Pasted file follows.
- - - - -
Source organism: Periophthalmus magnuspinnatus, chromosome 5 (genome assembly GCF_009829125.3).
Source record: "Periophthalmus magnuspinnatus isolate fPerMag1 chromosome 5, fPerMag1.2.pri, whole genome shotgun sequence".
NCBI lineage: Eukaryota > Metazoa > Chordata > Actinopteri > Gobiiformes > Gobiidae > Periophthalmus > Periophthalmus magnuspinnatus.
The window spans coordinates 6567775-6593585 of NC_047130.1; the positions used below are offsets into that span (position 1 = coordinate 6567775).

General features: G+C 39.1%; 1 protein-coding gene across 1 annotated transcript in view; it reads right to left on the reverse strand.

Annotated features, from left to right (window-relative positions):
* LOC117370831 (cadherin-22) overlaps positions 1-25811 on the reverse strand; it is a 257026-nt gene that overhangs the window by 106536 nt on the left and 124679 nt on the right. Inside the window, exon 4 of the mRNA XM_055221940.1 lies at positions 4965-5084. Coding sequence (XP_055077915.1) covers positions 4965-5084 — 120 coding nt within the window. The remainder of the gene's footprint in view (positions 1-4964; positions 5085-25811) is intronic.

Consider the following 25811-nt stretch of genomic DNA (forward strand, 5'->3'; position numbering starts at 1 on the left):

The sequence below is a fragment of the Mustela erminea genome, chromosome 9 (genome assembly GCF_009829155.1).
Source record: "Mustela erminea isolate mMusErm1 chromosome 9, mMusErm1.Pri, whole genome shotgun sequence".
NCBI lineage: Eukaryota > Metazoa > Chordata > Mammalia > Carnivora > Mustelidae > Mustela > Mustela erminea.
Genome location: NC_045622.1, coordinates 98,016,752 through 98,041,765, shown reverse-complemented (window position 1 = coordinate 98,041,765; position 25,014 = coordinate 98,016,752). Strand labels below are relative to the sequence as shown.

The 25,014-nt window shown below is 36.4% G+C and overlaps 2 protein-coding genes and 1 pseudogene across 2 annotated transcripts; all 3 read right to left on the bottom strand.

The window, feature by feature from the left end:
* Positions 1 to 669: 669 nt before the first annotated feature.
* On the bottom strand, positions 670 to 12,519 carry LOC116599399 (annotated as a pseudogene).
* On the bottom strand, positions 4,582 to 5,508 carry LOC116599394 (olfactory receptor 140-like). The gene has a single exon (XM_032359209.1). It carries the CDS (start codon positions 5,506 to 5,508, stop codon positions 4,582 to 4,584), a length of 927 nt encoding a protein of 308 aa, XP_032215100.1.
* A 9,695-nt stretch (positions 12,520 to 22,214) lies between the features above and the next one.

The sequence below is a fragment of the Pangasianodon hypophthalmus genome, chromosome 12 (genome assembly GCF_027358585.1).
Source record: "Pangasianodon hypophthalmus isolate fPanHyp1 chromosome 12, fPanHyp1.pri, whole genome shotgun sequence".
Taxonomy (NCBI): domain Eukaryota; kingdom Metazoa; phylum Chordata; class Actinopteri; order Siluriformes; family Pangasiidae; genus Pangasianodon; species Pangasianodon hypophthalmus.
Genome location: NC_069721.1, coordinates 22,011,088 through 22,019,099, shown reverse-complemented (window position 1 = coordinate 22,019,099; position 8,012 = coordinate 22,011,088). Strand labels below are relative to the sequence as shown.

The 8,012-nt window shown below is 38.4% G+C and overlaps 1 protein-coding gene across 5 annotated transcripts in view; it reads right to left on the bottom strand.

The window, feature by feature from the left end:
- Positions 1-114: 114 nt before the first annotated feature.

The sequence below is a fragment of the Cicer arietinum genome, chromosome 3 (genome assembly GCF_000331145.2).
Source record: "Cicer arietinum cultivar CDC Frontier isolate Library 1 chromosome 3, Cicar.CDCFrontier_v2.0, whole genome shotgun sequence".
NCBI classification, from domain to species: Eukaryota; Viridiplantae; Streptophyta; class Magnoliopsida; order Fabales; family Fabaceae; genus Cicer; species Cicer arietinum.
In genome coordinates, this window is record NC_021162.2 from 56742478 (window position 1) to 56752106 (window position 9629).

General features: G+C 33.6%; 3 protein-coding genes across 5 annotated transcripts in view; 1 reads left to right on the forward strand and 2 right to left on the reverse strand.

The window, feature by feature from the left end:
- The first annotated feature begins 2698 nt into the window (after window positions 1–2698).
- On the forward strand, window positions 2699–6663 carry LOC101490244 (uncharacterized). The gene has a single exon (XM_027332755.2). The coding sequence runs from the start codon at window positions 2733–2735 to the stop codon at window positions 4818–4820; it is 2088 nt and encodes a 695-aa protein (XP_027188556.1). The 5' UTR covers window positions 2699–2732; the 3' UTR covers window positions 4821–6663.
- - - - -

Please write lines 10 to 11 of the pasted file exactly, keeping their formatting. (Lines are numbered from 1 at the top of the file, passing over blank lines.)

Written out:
Source record: "Mustela erminea isolate mMusErm1 chromosome 9, mMusErm1.Pri, whole genome shotgun sequence".
NCBI lineage: Eukaryota > Metazoa > Chordata > Mammalia > Carnivora > Mustelidae > Mustela > Mustela erminea.